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The main entrance was in the middle of the east side, from the area of the forum, where there was a decorative façade, represented with variations on three coins (Cohen, Traj. 42‑44). This consisted of a row of ten columns, probably of yellow marble, in the line of the wall, with six others in front on three projecting platforms. These columns supported an entablature and attics on which stood quadrigae and statues of triumphatores. The central quadriga was escorted by Victories. The great hall of the basilica was surrounded with a double row of columns, 96 in all, probably of white or yellow marble, with Corinthian capitals, which formed two aisles 5 metres wide, and supported a gallery on both sides of the nave and at the ends. The nave itself was 25 metres wide, and the total length of the rectangle, without the apses, about 130. The walls of the basilica were faced with marble, and its roof was of timber covered with bronze which is mentioned by Pausanias as one of the most notable features of the whole structure.

The central part of the basilica has been excavated, but the fragmentary granite columns now standing do not belong here, although they have been placed on the original bases. Some of the original pavement of white marble is still in situ (Lesueur, La Basilique Ulpienne, restauration executéeº en 1823, Paris 1878; cf. D’Esp. Fr. I.78). The architectural fragments now visible in the forum have not been properly assigned to its various parts (Toeb. I.62‑66). For the reliefs attributable to the frieze which were used for the decoration of the arch of Constantine, while other fragments are in the Villa Medici and the Louvre, see PBS III.225;  p242 IV.229‑258; SScR 142‑150 (and esp. 135, 151 n17, where it is suggested that the whole series may illustrate Domitian’s Dacian campaigns) 418; Mon. Piot, 1910, XVII.206‑239; Sieveking in Festschr. f. P. Arndt, 29, who attributes them to Hadrian, and in Mitt. 1925, 161‑166, where the fragment at Cannes is described.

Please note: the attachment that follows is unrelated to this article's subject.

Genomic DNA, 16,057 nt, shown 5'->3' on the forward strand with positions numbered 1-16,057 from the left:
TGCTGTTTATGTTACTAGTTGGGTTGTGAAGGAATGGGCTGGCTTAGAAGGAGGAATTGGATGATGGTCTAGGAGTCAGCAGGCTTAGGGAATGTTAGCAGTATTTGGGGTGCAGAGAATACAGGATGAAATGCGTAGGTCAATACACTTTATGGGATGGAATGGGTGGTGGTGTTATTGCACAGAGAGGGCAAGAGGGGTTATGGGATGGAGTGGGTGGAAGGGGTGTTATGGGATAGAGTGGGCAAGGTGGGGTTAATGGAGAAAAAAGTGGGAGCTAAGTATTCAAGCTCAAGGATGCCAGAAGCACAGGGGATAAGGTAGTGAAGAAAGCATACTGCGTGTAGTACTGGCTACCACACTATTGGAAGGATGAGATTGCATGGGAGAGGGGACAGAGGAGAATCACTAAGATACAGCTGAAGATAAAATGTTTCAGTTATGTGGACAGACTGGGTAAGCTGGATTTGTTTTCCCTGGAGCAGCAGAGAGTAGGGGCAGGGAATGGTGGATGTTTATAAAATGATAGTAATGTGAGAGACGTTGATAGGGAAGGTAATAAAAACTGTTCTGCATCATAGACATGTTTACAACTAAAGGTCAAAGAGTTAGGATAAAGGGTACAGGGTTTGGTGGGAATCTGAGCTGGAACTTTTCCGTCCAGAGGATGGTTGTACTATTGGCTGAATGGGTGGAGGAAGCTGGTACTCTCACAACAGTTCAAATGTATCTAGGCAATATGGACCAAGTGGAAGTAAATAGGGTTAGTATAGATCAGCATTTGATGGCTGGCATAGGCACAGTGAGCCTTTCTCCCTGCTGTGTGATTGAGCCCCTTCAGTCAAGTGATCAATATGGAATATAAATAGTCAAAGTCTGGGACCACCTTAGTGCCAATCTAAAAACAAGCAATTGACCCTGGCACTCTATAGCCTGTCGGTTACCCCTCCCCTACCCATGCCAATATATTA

On one of the fragments of the Marble Plan (FUR frg.25; pp28, 31; Jord. I.2.460), in the north-east apse of the basilica, is the inscription LIBERTATIS; and Sidonius Apollinaris (Carm. II.544, 545: nam modo nos iam festa vocant et ad Ulpia poscunt / Te foro donabis quos libertate Quirites) seems to refer to this shrine, and to indicate that the ceremony of manumitting slaves, previously performed in the Atrium Libertatis (q.v.) took place here. This was probably a sacellum, not merely a statue, and its presence may indicate that this goddess was recognised as the presiding divinity of this forum, a choice significant of the liberal character of the emperor.

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Cite this page as: Darius Arya, The American Institute for Roman Culture, “Basilica Ulpia” Ancient Rome Live. Last modified 04/06/2021.